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Floodwaters start receding in southern China
China Floods XVY102 4683655
A woman walks through a flooded village near the banks of the Beijiang (North River) at the Hekou of Sanshui district of Foshan, in China's southern Guangdong province Tuesday June 17, 2008. Soldiers scrambled to shore up soggy levies with sandbags Tuesday in southern China as forecasters warned that more heavy rain in the central region could trigger flooding on the country's second-longest river. - photo by Associated Press
    GUANGZHOU, China — Floodwaters began receding Tuesday in parts of southern China after killing at least 63 people, swamping 2.5 million acres of farmland and causing billions of dollars in damage, the government said.
    But heavy rain forecast for the next few days in central China had officials worrying about flooding on the Yellow River, the country’s second-longest waterway, which flows through some of the most populous and poorest provinces.
    Although farms were submerged in the South, swollen rivers largely spared the tens of thousands of factories in the Pearl River Delta in Guangdong province — a huge producer of computers, shoes, toys and a wide range of other products for the global market.
    In many cities in hard-hit Guangdong, people began the arduous task of cleaning the watery brown muck from their homes and shops. Local television showed employees in Huizhou in south-central Guangdong using brooms to push the mud out of the bank where they worked. Health officials wearing surgical masks walked through the streets spraying disinfectant.
    At least 1.66 million people were evacuated from their homes, the Ministry of Civil Affairs said. Some said they realized it was time to move from flood-prone areas but they couldn’t afford a new home.
    One middle-aged farmer, who wasn’t named, told Hong Kong’s TVB he was afraid his brick house was ready to collapse in the district of Sanshui, about an hour’s drive west of Guangzhou.
    ‘‘There’s nothing I can do even if I’m afraid,’’ he said. ‘‘If I had money, I’d immediately buy a flat and move. What can I do without money?’’
    Rising vegetable prices were another problem in the wake of the flood. Even before rivers began rising earlier this week, shoppers were complaining about inflation. Now the latest disaster was expected to drive up prices even higher.
    Long worried that inflation could spark social unrest, the central government ordered inspectors Tuesday to be alert to price gouging at markets and to immediately report offenders.
    In Jiangxi province to the north, waterlogged hillsides gave way, covering houses and roads and flipping a tanker trailer on its side, state broadcaster CCTV said. The report gave no word of casualties in the area.
    One of the biggest concerns for the government was the potential for a new round of flooding on the Yellow River, often called ‘‘China’s Sorrow’’ because of its long history of shifting or spilling over its banks and causing massive disasters.
    The Meteorological Administration warned that flood prevention efforts were entering a ‘‘crucial phase’’ because heavy rain in the next few days would raise the threat of flooding on the Yellow River, the state-run China Daily reported on its front page. Provinces on the lower and middle parts of the river, including Shanxi, Shaanxi, Henan and Shandong were most at danger.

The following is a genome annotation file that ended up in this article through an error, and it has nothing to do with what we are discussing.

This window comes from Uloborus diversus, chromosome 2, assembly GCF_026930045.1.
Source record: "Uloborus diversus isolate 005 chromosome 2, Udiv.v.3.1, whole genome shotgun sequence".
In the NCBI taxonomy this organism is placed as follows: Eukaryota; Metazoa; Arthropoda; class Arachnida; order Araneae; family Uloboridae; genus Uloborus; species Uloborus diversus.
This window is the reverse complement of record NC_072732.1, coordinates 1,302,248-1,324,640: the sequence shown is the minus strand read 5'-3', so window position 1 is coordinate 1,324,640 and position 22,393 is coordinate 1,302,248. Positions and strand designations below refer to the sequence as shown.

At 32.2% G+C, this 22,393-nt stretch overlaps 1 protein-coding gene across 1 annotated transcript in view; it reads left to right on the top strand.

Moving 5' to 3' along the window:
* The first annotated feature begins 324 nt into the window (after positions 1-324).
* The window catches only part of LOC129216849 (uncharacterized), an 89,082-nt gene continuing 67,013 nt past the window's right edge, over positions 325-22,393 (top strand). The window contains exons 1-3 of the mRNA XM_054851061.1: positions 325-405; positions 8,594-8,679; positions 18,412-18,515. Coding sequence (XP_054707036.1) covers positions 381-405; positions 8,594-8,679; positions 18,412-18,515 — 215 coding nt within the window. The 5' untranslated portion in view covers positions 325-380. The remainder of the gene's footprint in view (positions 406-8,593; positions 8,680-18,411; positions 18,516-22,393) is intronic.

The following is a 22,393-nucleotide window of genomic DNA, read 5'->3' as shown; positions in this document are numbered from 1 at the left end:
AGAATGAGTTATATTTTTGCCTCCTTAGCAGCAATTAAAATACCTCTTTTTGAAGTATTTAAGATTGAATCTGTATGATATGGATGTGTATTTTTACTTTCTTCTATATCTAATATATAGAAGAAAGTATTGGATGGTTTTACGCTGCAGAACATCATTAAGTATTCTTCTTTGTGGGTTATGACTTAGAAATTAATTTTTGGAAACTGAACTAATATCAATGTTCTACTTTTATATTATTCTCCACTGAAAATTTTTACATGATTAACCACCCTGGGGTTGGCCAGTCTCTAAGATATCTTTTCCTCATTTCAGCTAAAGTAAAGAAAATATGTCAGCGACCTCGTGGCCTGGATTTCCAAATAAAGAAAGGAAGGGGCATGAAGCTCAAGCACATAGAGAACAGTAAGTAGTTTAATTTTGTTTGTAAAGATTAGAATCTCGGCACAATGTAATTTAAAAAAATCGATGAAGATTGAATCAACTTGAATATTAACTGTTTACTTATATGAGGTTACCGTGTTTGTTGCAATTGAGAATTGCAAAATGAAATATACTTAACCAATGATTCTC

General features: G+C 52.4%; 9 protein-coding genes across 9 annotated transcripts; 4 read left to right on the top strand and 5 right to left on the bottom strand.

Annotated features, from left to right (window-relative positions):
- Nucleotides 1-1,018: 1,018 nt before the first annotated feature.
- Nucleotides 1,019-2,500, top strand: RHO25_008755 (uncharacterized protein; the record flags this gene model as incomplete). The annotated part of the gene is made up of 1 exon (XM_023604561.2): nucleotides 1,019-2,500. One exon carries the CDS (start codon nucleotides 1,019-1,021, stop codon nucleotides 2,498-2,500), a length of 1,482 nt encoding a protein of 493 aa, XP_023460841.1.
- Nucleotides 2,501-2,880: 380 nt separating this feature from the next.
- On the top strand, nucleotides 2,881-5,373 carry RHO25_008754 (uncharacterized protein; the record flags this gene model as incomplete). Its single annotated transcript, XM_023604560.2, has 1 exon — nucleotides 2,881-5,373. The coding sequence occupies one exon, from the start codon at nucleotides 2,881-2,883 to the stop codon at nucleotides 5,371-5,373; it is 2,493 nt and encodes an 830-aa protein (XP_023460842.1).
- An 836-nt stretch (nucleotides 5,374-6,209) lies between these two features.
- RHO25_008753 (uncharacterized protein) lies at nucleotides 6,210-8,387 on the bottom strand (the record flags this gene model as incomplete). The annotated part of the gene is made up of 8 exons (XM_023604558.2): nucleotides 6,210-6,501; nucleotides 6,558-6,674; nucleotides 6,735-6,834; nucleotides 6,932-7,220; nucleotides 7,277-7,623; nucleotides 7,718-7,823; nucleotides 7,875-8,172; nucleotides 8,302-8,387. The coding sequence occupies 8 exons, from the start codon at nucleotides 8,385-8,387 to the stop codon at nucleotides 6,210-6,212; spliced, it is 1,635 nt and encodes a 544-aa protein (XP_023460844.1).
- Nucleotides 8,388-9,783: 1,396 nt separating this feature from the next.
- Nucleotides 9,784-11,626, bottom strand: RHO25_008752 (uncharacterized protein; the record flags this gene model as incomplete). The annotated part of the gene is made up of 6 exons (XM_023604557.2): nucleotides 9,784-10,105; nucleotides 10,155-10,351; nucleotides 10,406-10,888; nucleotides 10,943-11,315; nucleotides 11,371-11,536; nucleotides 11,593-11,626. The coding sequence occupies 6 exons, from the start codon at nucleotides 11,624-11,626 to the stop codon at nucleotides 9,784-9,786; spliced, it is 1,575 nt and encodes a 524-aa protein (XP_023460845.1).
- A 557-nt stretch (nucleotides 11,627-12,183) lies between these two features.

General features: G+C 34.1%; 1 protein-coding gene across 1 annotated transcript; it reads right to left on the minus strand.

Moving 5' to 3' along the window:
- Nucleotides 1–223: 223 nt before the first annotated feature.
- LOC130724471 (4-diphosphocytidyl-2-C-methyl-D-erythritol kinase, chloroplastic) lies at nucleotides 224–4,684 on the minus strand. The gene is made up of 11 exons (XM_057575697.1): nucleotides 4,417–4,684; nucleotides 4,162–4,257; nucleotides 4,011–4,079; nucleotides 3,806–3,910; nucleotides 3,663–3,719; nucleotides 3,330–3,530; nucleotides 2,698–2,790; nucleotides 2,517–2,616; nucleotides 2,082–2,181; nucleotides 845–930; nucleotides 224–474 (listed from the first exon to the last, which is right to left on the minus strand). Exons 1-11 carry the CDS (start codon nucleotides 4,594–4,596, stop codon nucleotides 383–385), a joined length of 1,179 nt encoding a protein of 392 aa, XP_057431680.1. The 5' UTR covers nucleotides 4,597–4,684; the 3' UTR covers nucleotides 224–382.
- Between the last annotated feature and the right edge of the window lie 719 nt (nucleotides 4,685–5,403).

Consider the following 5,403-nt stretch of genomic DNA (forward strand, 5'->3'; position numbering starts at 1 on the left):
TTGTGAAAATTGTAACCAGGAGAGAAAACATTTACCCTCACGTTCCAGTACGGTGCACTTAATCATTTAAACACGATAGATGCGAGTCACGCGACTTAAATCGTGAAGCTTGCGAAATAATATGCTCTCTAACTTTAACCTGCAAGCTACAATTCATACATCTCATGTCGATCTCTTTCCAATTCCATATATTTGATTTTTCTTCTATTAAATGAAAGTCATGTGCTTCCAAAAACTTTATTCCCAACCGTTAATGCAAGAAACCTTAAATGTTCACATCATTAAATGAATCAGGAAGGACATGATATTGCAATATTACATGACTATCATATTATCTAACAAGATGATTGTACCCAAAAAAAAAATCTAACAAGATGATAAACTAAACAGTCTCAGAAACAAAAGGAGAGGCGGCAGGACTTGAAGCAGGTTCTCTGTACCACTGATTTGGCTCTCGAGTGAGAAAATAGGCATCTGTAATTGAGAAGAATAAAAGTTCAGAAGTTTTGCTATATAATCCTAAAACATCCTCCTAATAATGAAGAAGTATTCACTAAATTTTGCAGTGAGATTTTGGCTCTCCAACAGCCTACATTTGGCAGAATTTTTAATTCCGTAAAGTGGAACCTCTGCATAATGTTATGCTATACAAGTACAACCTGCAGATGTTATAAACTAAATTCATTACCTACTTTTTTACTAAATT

‘‘We must keep a sharp mind about the seriousness of the devastating floods and the challenging relief work,’’ said Vice Premier Hui Liangyu in comments posted on the Web site of the state flood prevention headquarters.
    But the flooding in the South hasn’t been as severe as in 2005 when at least 536 people died nationwide. In 1998, flooding during China’s summer season killed 4,150.
    Still, the disaster took a big toll on a country still reeling from last month’s monster earthquake in Sichuan province that killed nearly 70,000. The southern region — which usually enjoys moderate weather — was also ravaged by freakish blizzards that wiped out crops and paralyzed transport systems in February.
    Chinese state media has given relatively little attention to the floods, instead keeping the focus firmly on Sichuan quake relief.
    In a sign the dual disasters were straining resources, flood evacuees in Guangxi were forced to shelter in old, worn-out tents because the regional disaster relief bureau had shipped all its newer ones to Sichuan, according to the Web site of the Communist Party’s official People’s Daily.
    The death toll for the latest round of flooding was 63 and 13 people were missing, the Civil Affairs Ministry said on its Web site. The hardest-hit provinces were Anhui, Hubei, Jiangxi, Zhejiang, Hunan, Guangdong, Guangxi, Guizhou and Yunnan.
    About 2.5 million acres of farmland were swamped by the flood, the ministry said.
    At least 1.66 million people were evacuated, and 67,000 homes collapsed, the ministry said. The economic loss was valued at $2.1 billion, the ministry said.
    Associated Press writer Dikky Sinn in Hong Kong contributed to this report.

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